According to Haslam, Neale and Johal (2000), `the total factor productivity us in general defined in two main types; the Level of labour and capital and their efficiency of production; and the productivity of the firm. The productivity of capital and labour is calculated as: total outputs divided by inputs of labour and capital`. Labour cost in a company makes a major part of the production cost and should be therefore most cost efficient. The total employment divided to the total physical output equals the total labour productivity….EXAMPLE… If a company produces more the one product or provides service rather the manufactured it can be difficult to recognise the physical output. Therefore, financial proxies such as value added or net output of employment are used. In order to compare the figures fair with each other, financial indexes can be produced. `This is possible by dividing the total number of labour hours into the value added`, (Haslam, Neale and Johal, 2000).
The result of this calculation is the value added generated by labour hour. This index can be compare not just with the past years of production of a firm, in addition it is possible to compare with other companies to obtain a broad prospective about labour productivity and how efficient labour is used. Furthermore, over the years inflation changes the purchasing power of money and capital productivity varies. Assts may change value due to depreciation or capital consumption. Therefore, companies analyse the value added per £ of fixed assets. `Capital productivity is calculated as capital stock (before depreciation or capital consumption) divided into the net output or value added figure`, (Haslam, Neale and Johal, 2000).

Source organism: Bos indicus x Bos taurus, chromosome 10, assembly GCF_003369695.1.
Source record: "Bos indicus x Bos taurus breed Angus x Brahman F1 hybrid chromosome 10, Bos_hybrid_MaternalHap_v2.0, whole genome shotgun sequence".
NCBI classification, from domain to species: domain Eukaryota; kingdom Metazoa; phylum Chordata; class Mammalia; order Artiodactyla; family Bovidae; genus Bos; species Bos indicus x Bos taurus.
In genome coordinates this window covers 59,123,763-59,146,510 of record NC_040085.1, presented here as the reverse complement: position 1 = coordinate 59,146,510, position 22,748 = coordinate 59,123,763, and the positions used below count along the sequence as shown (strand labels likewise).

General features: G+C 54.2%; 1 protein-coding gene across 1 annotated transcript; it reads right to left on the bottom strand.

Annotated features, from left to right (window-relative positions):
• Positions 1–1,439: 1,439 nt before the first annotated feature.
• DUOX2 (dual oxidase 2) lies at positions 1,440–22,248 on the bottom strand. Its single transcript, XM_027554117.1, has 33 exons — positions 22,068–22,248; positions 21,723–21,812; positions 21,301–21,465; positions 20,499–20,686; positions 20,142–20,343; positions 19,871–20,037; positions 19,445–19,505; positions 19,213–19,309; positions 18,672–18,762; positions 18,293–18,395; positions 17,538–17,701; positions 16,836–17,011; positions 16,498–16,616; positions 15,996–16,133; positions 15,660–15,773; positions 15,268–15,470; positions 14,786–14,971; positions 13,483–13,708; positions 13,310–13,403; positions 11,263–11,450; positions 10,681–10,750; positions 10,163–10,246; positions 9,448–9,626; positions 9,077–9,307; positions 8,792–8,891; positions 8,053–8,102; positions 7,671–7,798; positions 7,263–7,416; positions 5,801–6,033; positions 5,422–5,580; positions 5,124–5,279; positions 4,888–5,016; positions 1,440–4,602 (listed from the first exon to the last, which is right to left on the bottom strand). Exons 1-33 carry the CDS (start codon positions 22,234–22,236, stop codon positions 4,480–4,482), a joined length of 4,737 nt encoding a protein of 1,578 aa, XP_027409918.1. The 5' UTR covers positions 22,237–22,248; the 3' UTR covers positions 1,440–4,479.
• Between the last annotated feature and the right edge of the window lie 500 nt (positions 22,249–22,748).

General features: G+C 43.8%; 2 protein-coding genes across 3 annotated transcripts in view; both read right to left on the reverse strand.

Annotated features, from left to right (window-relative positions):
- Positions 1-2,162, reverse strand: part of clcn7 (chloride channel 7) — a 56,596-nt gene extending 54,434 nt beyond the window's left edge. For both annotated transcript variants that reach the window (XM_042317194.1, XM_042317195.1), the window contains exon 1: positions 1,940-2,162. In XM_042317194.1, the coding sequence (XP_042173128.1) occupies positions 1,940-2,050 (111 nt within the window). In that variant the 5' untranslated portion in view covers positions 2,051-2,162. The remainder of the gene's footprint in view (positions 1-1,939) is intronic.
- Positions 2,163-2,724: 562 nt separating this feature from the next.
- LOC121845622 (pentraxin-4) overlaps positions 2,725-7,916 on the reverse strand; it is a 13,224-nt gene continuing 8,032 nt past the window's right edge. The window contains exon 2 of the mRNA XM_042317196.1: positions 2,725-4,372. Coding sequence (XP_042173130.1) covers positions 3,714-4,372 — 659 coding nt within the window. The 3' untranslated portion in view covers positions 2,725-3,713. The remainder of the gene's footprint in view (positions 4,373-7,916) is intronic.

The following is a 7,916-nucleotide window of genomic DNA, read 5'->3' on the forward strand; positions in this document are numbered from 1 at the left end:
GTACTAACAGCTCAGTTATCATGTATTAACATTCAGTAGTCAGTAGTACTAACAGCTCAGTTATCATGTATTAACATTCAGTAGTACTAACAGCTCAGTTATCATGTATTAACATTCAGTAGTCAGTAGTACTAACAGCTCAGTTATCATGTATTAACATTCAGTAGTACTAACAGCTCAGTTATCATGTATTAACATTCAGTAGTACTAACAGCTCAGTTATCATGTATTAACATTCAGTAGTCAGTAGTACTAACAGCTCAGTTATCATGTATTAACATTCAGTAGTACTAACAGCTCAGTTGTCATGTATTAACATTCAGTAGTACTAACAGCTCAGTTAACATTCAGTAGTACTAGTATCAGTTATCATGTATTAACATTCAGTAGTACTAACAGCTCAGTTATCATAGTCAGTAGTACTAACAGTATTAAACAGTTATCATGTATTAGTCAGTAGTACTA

The relationship between a growing product market and productivity is that; in a growing market the demand of a manufactured good increase. The result is an increase in volumes produced and sold. However, productivity is the output less the cost of production. Therefore, a growing market is not the only factor in order to achieve greater productivity. Like it was briefly pointed out in the paragraph above, labour cost is expensive and therefore should be used efficiently.
A boost in productivity may occur whilst improving the productive flow. Due to the introduction of new techniques, working methods such as cell or mass production; and technical inventions such as conveyors labour costs can be cut and productivity increased. Another factor for increasing productivity may be employees’ satisfaction. In addition, in a growing market it comes to fragmentation and segmentation and the market matures. In order to stay competitive many firms lower their prices, which results less revenue generated.
Labour time most efficient used
labour efficiency, product quality, brand recognition and the economy
Haslam, Neale and Johal, Economics in a Business context 3rd edition, Thomson Learning 2000, London